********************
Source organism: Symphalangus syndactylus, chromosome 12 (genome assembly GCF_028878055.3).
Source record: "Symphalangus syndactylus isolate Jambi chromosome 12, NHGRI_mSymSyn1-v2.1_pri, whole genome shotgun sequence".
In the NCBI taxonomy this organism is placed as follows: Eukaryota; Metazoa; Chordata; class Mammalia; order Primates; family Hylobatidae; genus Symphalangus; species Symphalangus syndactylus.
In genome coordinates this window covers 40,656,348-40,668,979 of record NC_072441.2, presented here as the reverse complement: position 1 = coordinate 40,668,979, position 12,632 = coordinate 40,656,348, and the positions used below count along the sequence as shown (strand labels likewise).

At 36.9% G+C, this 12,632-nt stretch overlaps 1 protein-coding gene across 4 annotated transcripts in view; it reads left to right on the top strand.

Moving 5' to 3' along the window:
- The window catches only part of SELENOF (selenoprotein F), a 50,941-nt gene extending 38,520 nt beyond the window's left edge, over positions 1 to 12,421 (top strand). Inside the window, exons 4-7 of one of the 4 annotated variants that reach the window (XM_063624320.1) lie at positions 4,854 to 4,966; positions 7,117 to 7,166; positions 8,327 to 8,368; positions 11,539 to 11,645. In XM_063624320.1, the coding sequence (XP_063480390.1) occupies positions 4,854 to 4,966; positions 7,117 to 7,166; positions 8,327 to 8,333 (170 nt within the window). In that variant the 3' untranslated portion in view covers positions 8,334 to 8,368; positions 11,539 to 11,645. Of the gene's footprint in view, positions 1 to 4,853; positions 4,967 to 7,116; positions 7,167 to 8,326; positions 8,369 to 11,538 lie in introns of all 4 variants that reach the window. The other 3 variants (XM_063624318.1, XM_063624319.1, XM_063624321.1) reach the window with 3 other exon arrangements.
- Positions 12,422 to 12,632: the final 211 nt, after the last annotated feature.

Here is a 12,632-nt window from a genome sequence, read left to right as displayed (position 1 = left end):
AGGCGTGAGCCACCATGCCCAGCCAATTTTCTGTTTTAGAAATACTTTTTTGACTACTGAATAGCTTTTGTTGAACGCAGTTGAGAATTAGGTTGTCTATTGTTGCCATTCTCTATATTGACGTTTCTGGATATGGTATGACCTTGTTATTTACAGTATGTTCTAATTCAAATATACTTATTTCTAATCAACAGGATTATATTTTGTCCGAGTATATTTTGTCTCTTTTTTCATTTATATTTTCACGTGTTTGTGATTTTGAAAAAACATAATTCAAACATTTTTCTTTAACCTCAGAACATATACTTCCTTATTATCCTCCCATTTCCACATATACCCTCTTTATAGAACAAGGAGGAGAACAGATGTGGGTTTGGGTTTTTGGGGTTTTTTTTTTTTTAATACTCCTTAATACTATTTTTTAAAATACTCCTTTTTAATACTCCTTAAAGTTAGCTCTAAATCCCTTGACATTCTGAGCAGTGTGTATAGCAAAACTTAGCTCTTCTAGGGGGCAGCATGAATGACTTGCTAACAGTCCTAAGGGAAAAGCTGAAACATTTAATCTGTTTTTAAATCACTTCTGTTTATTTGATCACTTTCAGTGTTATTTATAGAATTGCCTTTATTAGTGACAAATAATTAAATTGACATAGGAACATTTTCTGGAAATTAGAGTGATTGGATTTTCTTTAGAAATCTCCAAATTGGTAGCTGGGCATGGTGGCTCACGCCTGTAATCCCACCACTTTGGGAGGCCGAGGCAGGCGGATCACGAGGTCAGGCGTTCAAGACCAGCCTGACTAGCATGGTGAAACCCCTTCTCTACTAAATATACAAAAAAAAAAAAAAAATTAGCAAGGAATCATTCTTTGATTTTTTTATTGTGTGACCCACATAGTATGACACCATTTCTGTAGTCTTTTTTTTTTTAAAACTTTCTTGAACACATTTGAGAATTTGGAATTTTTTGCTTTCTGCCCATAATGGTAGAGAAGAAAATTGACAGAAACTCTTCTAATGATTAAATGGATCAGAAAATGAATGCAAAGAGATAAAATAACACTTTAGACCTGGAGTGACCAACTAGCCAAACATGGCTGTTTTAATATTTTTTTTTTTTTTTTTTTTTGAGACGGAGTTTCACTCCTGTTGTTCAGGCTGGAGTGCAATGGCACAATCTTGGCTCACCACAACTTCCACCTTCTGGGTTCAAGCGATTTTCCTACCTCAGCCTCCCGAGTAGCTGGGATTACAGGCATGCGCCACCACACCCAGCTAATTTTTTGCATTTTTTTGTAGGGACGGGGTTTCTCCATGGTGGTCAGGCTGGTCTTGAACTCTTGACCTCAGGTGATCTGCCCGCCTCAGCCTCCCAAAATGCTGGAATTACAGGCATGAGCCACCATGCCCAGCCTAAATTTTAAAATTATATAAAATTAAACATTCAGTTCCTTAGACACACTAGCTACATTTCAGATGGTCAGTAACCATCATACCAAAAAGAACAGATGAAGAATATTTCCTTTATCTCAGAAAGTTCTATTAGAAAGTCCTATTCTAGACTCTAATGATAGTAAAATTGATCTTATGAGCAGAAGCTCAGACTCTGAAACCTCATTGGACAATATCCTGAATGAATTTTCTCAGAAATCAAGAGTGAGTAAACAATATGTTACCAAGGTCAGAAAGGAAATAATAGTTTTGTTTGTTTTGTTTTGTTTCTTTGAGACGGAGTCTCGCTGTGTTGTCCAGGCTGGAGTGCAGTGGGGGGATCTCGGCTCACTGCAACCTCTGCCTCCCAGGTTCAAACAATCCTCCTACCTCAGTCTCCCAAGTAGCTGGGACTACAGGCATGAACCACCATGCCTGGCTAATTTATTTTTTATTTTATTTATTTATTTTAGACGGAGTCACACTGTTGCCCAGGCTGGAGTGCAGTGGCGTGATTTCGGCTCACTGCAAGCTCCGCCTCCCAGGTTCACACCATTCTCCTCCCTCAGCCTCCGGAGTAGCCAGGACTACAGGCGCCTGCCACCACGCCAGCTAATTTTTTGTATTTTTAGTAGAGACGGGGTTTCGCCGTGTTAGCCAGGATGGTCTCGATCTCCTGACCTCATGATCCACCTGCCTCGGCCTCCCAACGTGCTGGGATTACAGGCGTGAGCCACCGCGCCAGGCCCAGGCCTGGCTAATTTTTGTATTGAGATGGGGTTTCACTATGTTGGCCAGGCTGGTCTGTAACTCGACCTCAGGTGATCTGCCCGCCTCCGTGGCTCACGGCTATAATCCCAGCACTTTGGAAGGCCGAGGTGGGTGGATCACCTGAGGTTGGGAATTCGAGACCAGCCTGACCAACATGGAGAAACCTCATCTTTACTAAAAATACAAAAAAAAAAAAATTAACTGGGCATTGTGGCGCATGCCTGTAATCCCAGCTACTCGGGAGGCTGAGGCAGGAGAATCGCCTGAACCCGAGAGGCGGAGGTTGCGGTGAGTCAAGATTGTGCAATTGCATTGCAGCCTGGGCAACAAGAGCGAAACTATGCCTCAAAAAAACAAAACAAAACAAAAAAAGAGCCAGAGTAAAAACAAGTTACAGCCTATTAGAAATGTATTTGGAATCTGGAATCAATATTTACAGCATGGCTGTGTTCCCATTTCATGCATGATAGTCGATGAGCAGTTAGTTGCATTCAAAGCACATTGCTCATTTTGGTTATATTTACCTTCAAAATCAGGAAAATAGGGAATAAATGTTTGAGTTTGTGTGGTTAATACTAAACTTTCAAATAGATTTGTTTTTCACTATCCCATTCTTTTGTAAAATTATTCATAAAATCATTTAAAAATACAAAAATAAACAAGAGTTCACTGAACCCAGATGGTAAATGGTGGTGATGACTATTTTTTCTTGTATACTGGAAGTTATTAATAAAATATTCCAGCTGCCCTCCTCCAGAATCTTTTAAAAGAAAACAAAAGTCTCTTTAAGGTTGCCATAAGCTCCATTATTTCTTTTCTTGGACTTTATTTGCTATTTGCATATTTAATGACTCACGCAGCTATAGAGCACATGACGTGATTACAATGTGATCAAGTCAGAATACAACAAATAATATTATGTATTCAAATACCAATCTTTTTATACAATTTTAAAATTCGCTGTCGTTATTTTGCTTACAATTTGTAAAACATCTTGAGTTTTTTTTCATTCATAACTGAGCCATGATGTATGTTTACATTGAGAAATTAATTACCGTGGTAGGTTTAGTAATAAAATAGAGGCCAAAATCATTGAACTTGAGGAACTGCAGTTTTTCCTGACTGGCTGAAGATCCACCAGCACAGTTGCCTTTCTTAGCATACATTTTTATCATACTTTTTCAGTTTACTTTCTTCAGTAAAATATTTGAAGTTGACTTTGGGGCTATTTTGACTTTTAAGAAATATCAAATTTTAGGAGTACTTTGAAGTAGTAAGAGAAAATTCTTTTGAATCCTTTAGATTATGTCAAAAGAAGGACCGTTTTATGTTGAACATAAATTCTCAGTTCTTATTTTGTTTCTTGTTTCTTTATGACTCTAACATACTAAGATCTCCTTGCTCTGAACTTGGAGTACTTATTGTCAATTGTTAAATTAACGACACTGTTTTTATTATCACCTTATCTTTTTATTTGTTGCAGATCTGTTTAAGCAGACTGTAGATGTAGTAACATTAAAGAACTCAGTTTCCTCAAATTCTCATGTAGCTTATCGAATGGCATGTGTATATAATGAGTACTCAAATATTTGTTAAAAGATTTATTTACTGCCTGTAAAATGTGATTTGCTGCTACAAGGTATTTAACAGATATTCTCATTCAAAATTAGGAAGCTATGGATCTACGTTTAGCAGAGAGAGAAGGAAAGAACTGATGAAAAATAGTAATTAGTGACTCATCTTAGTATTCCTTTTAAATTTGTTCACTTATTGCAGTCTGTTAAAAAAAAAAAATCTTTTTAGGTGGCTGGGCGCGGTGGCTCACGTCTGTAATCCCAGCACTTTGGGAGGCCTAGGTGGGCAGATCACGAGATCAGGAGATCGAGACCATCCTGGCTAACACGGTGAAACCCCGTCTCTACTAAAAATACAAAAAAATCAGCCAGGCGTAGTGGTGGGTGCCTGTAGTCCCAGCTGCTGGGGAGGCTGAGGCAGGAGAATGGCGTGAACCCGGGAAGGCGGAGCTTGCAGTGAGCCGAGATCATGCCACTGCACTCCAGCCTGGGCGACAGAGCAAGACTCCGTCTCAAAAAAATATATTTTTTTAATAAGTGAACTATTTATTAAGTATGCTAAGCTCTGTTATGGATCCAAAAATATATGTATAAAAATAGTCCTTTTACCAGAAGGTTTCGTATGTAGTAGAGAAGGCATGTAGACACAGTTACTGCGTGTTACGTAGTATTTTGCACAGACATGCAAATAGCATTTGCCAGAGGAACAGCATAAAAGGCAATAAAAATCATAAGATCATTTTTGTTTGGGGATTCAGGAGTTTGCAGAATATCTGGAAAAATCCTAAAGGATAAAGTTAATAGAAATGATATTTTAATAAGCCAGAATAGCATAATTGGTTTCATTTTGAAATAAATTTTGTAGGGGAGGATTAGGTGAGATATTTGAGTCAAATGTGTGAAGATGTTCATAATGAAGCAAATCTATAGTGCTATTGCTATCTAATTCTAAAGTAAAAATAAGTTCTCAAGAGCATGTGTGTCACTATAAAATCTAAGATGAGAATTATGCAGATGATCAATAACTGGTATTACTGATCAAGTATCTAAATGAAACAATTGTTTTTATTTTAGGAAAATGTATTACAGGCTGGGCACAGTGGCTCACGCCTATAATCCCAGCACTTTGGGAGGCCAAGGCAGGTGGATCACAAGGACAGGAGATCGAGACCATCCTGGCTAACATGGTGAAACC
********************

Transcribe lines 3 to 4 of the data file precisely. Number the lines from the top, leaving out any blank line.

In the NCBI taxonomy this organism is placed as follows: Eukaryota; Metazoa; Chordata; class Mammalia; order Primates; family Hylobatidae; genus Symphalangus; species Symphalangus syndactylus.
In genome coordinates this window covers 40,656,348-40,668,979 of record NC_072441.2, presented here as the reverse complement: position 1 = coordinate 40,668,979, position 12,632 = coordinate 40,656,348, and the positions used below count along the sequence as shown (strand labels likewise).